Campbell Richard L.

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Richard L.

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  • Technical Report
    Ocean Bottom Seismometer Augmentation of the Philippine Sea Experiment (OBSAPS) cruise report
    (Woods Hole Oceanographic Institution, 2011-09) Stephen, Ralph A. ; Kemp, John N. ; McPeak, Sean P. ; Bolmer, S. Thompson ; Carey, Scott ; Aaron, Ernie ; Campbell, Richard L. ; Moskovitz, Brianne ; Calderwood, John ; Cohen, Ben ; Worcester, Peter F. ; Dzieciuch, Matthew A.
    The Ocean Bottom Seismometer Augmentation to the Philippine Sea Experiment (OBSAPS, April-May, 2011, R/V Revelle) addresses the coherence and depth dependence of deep-water ambient noise and signals. During the 2004 NPAL Experiment in the North Pacific Ocean, in addition to predicted ocean acoustic arrivals and deep shadow zone arrivals, we observed "deep seafloor arrivals" that were dominant on the seafloor Ocean Bottom Seismometer (OBS) (at about 5000m depth) but were absent or very weak on the Distributed Vertical Line Array (DVLA) (above 4250m depth). These "deep seafloor arrivals" (DSFA) are a new class of arrivals in ocean acoustics possibly associated with seafloor interface waves. The OBSAPS cruise had three major research goals: a) identification and analysis of DSFAs occurring at short (1/2CZ) ranges in the 50 to 400Hz band, b) analysis of deep sea ambient noise in the band 0.03 to 80Hz, and c) analysis of the frequency dependence of BR and SRBR paths as a function of frequency. On OBSAPS we deployed a fifteen element VLA from 12 to 852m above the seafloor, four short-period OBSs and two long-period OBSs and carried out an 11.5day transmission program using a J15-3 acoustic source.
  • Article
    Deep water towed array measurements at close range
    (Acoustical Society of America, 2013-10) Heaney, Kevin D. ; Campbell, Richard L. ; Murray, James J. ; Baggeroer, Arthur B. ; Scheer, Edward K. ; Stephen, Ralph A. ; D'Spain, Gerald L. ; Mercer, James A.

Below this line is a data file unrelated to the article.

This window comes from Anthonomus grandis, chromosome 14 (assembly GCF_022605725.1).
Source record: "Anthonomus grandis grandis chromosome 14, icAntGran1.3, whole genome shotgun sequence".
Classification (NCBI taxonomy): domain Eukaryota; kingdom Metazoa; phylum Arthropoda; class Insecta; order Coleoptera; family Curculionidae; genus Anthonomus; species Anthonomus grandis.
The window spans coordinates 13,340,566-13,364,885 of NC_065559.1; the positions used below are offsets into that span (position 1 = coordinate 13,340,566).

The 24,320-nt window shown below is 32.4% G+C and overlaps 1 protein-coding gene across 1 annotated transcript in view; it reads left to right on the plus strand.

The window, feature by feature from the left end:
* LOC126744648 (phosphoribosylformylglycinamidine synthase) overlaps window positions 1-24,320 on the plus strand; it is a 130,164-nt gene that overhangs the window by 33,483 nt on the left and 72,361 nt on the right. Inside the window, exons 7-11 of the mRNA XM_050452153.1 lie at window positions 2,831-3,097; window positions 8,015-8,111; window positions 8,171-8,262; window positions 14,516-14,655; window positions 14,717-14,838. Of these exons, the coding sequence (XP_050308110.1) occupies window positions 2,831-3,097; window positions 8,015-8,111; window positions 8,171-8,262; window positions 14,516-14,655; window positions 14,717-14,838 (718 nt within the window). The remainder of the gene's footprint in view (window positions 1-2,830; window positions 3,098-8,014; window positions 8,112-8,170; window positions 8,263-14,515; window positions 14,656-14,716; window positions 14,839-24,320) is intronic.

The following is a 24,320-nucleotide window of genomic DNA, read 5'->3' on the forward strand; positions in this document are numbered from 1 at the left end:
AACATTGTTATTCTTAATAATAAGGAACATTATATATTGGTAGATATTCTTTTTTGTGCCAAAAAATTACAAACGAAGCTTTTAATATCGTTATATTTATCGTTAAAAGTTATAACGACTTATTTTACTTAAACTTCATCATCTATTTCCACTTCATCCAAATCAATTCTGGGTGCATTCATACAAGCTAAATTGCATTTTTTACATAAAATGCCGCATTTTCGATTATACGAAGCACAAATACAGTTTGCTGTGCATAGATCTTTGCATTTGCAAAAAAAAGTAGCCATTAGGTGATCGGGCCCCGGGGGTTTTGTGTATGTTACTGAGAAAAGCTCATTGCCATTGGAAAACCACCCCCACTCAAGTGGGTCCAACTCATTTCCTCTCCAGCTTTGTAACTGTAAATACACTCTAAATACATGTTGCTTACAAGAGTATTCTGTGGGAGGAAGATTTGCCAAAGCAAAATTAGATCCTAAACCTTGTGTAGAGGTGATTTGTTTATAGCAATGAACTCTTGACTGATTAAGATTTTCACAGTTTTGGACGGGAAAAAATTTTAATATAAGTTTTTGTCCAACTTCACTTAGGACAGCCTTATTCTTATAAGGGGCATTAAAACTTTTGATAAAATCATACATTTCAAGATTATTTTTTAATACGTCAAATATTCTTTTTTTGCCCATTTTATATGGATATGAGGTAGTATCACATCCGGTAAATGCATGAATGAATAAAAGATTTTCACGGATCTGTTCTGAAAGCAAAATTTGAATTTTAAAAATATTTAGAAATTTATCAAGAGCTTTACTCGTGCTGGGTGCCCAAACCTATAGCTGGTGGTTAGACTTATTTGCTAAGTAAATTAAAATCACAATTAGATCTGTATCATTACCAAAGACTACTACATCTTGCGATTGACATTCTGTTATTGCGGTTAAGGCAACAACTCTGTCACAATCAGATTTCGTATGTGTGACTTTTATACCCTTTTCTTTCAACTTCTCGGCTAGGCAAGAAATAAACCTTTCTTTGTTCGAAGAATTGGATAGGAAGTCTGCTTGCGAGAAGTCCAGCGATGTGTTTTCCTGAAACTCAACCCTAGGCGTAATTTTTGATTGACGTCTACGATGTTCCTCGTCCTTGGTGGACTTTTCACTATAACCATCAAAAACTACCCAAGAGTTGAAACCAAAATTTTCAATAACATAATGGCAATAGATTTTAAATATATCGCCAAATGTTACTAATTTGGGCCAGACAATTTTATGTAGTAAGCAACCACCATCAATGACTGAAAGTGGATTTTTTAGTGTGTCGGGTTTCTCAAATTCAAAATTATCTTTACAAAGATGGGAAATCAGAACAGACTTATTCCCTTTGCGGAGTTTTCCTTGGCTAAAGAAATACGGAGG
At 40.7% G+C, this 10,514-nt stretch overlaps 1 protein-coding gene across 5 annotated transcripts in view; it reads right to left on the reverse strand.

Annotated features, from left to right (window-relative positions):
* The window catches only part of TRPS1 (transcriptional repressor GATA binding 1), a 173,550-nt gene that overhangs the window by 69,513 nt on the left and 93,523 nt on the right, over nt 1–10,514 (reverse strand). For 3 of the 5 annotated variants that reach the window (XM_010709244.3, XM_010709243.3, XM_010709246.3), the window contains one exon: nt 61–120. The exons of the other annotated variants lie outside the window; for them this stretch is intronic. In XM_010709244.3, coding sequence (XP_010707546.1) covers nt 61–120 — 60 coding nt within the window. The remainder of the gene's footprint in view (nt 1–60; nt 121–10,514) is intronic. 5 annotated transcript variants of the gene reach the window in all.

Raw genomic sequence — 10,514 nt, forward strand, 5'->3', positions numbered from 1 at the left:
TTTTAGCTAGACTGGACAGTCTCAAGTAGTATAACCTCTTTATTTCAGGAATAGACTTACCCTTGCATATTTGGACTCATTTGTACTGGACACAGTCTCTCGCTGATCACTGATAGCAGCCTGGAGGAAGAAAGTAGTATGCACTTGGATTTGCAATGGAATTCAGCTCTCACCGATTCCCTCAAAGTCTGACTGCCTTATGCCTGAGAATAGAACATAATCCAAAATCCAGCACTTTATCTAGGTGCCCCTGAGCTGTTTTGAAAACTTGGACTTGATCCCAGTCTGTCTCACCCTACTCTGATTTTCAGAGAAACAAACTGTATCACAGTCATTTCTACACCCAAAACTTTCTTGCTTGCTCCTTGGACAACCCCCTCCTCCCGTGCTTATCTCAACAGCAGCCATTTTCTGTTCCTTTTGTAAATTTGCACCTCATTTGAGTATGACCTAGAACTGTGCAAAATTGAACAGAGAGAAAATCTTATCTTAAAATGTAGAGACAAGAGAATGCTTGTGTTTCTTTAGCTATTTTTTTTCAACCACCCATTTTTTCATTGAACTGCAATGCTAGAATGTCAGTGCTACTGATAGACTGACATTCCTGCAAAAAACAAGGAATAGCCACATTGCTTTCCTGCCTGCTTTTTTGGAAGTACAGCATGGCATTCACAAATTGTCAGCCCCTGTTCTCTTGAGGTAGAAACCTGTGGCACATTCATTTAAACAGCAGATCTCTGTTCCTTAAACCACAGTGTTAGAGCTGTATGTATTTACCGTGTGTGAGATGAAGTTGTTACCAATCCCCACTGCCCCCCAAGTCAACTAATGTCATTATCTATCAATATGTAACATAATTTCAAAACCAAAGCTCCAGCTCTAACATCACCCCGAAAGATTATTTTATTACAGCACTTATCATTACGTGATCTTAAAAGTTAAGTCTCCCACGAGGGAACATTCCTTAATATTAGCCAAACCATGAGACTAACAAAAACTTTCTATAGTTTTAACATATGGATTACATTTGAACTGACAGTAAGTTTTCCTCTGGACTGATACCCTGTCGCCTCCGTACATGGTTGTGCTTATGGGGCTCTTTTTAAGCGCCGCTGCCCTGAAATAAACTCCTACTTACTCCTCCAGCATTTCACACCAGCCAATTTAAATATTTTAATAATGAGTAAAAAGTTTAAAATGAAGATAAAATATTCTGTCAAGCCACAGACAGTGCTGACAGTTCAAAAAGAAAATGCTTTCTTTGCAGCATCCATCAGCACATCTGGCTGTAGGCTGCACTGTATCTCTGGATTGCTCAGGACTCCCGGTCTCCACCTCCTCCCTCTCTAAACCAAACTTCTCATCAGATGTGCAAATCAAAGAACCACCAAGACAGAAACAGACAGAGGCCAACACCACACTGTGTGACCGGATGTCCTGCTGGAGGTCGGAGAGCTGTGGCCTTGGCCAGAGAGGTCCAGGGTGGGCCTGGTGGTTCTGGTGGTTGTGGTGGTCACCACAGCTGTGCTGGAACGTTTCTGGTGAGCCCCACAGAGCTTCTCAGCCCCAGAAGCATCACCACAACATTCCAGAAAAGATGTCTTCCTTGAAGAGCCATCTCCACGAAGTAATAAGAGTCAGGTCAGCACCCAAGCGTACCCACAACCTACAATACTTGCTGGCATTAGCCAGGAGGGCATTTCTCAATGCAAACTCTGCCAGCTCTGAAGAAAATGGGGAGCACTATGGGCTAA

During the North Pacific Acoustic Laboratory Philippine Sea 2009 experiment, towed array receptions were made from a towed source as the two ships transited from a separation of several Convergence Zones through a Closest Point of Approach at 3 km. A combination of narrowband tones and broadband pulses were transmitted covering the frequency band 79–535 Hz. The received energy arrives from two general paths—direct path and bottom bounce. Bearing-time records of the narrowband arrivals at times show a 35° spread in the angle of arrival of the bottom bounce energy. Doppler processing of the tones shows significant frequency spread of the bottom bounce energy. Two-dimensional modeling using measured bathymetry, a geoacoustic parameterization based upon the geological record, and measured sound-speed field was performed. Inclusion of the effects of seafloor roughness and surface waves shows that in-plane scattering from rough interfaces can explain much of the observed spread in the arrivals. Evidence of out-of-plane scattering does exist, however, at short ranges. The amount of out-of-plane scattering is best observed in the broadband impulse-beam response analysis, which in-plane surface roughness modeling cannot explain.